Eric’s visa application was submitted on a Monday. The following Saturday, we received another email requesting payment. Follow the link in the email to pay your renewal fee, which is currently $110,900 COP.
Right after making your payment, you should receive an email confirmation. This is NOT your visa renewal confirmation. It is only a confirmation your payment was received.
Final visa approval
The day after we paid, we received our visa renewal confirmation by email. The email comes with a PDF attachment, which you’ll need to renew your TIP.
Note: the PDF doesn’t always show up on mobile. You may need to go on desktop to access that file.
Renew your temporary import permit
You’re making progress! You’re legal to stay in Colombia now, but your vehicle isn’t. Now we work on renewing your temporary import permit.
As soon as you have your visa renewal PDF, go to this link to fill out the application form.
When you get to the document section, you must attach your visa renewal PDF.
There are a few optional documents you can include to help move the needle on your extension approval. You can attach your SOAT (proof of vehicle insurance) and passport face page to confirm your identity. Lastly, if you happen to have documentation showing why you need an extension, then you can also upload that. I included the hospital report for the surgery I had earlier this month.
Once you submit the form, you should receive an email confirmation. THIS IS NOT YOUR APPROVAL.
You have one step left, and it’s the least fun part of the process.
The next business day after you submit the online application, you need to take your vehicle to the closest DIAN office. Again, we went to the Bogotá office by the airport.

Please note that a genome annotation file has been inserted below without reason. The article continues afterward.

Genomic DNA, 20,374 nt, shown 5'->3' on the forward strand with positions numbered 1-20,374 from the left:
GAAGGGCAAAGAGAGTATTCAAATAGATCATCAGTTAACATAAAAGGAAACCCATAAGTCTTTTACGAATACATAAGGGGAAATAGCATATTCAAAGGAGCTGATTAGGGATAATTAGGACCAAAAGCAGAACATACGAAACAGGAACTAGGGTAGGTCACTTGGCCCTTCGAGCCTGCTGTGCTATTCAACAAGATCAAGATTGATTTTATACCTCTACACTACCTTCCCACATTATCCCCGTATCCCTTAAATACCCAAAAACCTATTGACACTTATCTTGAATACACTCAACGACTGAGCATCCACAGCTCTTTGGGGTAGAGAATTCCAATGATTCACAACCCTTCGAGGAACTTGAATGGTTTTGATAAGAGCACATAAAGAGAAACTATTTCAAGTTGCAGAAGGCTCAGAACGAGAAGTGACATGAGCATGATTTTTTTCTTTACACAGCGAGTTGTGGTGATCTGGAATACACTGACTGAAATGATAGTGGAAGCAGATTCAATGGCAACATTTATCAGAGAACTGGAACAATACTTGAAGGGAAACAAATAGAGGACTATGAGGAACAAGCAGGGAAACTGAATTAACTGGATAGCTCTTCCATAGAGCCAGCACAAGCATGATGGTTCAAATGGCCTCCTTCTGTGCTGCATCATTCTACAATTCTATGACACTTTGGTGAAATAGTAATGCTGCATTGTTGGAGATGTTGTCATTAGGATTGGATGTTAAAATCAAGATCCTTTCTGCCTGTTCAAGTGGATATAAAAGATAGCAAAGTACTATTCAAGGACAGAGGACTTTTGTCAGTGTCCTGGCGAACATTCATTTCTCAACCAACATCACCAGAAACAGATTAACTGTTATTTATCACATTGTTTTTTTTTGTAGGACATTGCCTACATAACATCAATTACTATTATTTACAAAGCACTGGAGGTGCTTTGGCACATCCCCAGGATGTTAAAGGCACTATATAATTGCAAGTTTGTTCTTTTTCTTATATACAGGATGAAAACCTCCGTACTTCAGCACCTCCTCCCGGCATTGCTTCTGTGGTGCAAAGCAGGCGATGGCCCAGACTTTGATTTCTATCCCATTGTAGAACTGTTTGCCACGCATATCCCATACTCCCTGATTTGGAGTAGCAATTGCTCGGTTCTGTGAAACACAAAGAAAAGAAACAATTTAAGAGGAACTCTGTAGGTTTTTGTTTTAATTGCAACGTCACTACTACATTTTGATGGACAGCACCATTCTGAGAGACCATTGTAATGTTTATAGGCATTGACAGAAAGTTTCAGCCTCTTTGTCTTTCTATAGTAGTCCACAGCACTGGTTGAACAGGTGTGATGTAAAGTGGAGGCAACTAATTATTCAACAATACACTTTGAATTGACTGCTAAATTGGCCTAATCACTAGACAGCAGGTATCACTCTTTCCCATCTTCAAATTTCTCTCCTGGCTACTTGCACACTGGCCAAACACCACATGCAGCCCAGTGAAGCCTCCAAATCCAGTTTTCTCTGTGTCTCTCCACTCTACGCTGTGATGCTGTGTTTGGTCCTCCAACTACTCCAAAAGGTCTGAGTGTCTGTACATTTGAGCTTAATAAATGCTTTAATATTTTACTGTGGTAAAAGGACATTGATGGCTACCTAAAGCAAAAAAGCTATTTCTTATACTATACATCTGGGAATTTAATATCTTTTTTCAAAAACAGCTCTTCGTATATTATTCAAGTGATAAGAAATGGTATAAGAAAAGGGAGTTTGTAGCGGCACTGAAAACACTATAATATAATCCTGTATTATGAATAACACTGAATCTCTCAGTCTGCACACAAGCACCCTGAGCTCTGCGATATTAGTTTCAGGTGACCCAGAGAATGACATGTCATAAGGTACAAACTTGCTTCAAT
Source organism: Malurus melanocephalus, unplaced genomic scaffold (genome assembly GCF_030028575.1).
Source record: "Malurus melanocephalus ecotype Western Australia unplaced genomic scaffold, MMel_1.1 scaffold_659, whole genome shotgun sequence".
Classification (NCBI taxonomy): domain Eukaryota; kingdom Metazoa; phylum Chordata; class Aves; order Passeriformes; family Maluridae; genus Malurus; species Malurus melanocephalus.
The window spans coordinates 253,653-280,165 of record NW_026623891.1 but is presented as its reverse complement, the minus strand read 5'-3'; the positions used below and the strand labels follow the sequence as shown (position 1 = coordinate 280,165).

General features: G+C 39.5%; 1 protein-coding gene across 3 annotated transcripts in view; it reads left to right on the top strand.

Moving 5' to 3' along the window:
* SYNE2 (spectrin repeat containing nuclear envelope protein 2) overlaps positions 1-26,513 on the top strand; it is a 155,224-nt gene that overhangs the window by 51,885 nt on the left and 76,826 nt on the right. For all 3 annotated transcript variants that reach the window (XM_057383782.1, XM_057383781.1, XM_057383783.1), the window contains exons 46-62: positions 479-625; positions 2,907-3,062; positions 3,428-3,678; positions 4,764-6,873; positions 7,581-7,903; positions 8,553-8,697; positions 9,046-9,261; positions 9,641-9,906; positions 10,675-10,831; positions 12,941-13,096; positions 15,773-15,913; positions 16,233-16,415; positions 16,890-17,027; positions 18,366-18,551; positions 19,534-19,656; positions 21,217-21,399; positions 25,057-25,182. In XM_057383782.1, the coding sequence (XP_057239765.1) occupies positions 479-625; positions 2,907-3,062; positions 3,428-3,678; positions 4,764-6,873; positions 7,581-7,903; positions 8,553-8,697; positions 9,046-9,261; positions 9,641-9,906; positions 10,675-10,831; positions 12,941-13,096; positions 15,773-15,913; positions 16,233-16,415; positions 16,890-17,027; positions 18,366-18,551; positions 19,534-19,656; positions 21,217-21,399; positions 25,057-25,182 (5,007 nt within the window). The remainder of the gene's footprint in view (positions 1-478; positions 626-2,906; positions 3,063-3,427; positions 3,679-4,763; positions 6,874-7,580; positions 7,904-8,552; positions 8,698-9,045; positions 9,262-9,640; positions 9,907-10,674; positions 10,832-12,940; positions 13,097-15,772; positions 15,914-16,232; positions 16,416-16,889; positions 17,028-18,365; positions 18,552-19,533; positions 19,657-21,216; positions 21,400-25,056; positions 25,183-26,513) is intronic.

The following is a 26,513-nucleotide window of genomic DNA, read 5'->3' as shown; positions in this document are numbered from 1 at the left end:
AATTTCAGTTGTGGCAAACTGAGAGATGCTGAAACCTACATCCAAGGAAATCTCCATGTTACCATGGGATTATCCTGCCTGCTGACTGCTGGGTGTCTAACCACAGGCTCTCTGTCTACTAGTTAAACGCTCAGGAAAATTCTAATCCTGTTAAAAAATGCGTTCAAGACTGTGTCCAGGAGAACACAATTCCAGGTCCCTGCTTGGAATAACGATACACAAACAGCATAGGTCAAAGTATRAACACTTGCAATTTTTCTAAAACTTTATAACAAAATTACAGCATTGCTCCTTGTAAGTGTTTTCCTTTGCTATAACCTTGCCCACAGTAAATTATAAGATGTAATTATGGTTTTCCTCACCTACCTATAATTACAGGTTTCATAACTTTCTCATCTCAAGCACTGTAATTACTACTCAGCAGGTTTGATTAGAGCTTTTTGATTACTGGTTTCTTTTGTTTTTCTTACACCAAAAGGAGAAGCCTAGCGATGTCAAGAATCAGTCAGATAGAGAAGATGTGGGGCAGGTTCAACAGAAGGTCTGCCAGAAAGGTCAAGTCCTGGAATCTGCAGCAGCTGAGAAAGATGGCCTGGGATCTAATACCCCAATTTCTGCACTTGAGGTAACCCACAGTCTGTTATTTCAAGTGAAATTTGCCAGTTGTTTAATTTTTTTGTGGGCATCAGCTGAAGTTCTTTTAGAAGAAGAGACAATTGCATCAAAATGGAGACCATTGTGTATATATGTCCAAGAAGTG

These are the physical documents you need to take with you:
- Passport for person on TIP
- Photocopy of passport face page
- Photocopy of Colombia entry stamp in passport
- Original vehicle title
- SOAT document (for those of you who shipped into Cartagena, this is the document you received at the insurance office to complete the import process)
- Original TIP from DIAN
- Visa extension PDF
Like every bureaucratic process in Latin America, the following steps may vary. Since Eric is the only person on our TIP, he went to DIAN by himself. He had to go through multiple security checkpoints to get to the DIAN office. He arrived around 8:30 a.m. on a Tuesday.
He presented all his documents to the DIAN agent. It took about an hour-and-a-half to enter everything into the computer. Around 10 a.m., the agent went to our Jeep with Eric, and took photos of our license plate and VIN number.
After that, the agent told Eric to come back an hour to an hour-and-a-half later. (Behind the scenes, this is the time when all the documentation is sent to the official who approves or rejects the extension.) Eric returned at 11:15 a.m. At 11:55, Eric was told our TIP extension had been approved (yay!) and he needed to sign the documents.
Before you sign your documents, make sure your name is spelled correctly. Eric’s was misspelled in five places. Though the DIAN agent said it didn’t matter, Eric reminded her it could be an issue with police in various parts of the country. So the agent corrected the name and reprinted the documents.
We were told the DIAN process would take two-and-a-half to three hours. It took almost four hours for us. So go into this like a border crossing, with patience and a smile.
The reward is 90 more days to explore Colombia!
Let us know if you need help
We tried to include all the important steps in the process of renewing your Colombian visa and TIP. If you have questions as you’re filling out the forms or going through another part of the process, then feel free to leave a comment or reach out on social media. We are happy to help however we can!